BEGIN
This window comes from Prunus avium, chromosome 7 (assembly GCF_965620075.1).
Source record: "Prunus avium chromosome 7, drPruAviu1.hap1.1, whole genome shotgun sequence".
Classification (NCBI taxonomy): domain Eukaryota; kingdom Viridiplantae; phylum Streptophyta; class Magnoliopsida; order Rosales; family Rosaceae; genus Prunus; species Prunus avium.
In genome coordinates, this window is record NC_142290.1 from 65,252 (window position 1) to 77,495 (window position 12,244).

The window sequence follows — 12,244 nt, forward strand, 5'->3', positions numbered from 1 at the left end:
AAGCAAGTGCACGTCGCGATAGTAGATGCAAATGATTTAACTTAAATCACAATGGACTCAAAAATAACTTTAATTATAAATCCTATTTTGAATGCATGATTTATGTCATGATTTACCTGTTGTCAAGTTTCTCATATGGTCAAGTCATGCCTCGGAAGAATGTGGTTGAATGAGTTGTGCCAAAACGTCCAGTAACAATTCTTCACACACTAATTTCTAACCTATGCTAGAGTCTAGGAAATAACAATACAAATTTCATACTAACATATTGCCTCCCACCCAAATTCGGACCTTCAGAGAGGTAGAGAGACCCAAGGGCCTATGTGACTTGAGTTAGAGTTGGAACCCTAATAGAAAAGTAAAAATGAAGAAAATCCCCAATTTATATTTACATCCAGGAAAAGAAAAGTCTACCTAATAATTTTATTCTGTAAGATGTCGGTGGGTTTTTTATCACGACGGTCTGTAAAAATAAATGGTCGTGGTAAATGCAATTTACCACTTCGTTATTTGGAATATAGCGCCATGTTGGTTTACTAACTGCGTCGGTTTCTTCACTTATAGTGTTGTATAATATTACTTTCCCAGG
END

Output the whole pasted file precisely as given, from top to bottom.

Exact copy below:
This window comes from Prunus avium, chromosome 7 (assembly GCF_965620075.1).
Source record: "Prunus avium chromosome 7, drPruAviu1.hap1.1, whole genome shotgun sequence".
Classification (NCBI taxonomy): domain Eukaryota; kingdom Viridiplantae; phylum Streptophyta; class Magnoliopsida; order Rosales; family Rosaceae; genus Prunus; species Prunus avium.
In genome coordinates, this window is record NC_142290.1 from 65,252 (window position 1) to 77,495 (window position 12,244).

The window sequence follows — 12,244 nt, forward strand, 5'->3', positions numbered from 1 at the left end:
AAGCAAGTGCACGTCGCGATAGTAGATGCAAATGATTTAACTTAAATCACAATGGACTCAAAAATAACTTTAATTATAAATCCTATTTTGAATGCATGATTTATGTCATGATTTACCTGTTGTCAAGTTTCTCATATGGTCAAGTCATGCCTCGGAAGAATGTGGTTGAATGAGTTGTGCCAAAACGTCCAGTAACAATTCTTCACACACTAATTTCTAACCTATGCTAGAGTCTAGGAAATAACAATACAAATTTCATACTAACATATTGCCTCCCACCCAAATTCGGACCTTCAGAGAGGTAGAGAGACCCAAGGGCCTATGTGACTTGAGTTAGAGTTGGAACCCTAATAGAAAAGTAAAAATGAAGAAAATCCCCAATTTATATTTACATCCAGGAAAAGAAAAGTCTACCTAATAATTTTATTCTGTAAGATGTCGGTGGGTTTTTTATCACGACGGTCTGTAAAAATAAATGGTCGTGGTAAATGCAATTTACCACTTCGTTATTTGGAATATAGCGCCATGTTGGTTTACTAACTGCGTCGGTTTCTTCACTTATAGTGTTGTATAATATTACTTTCCCAGG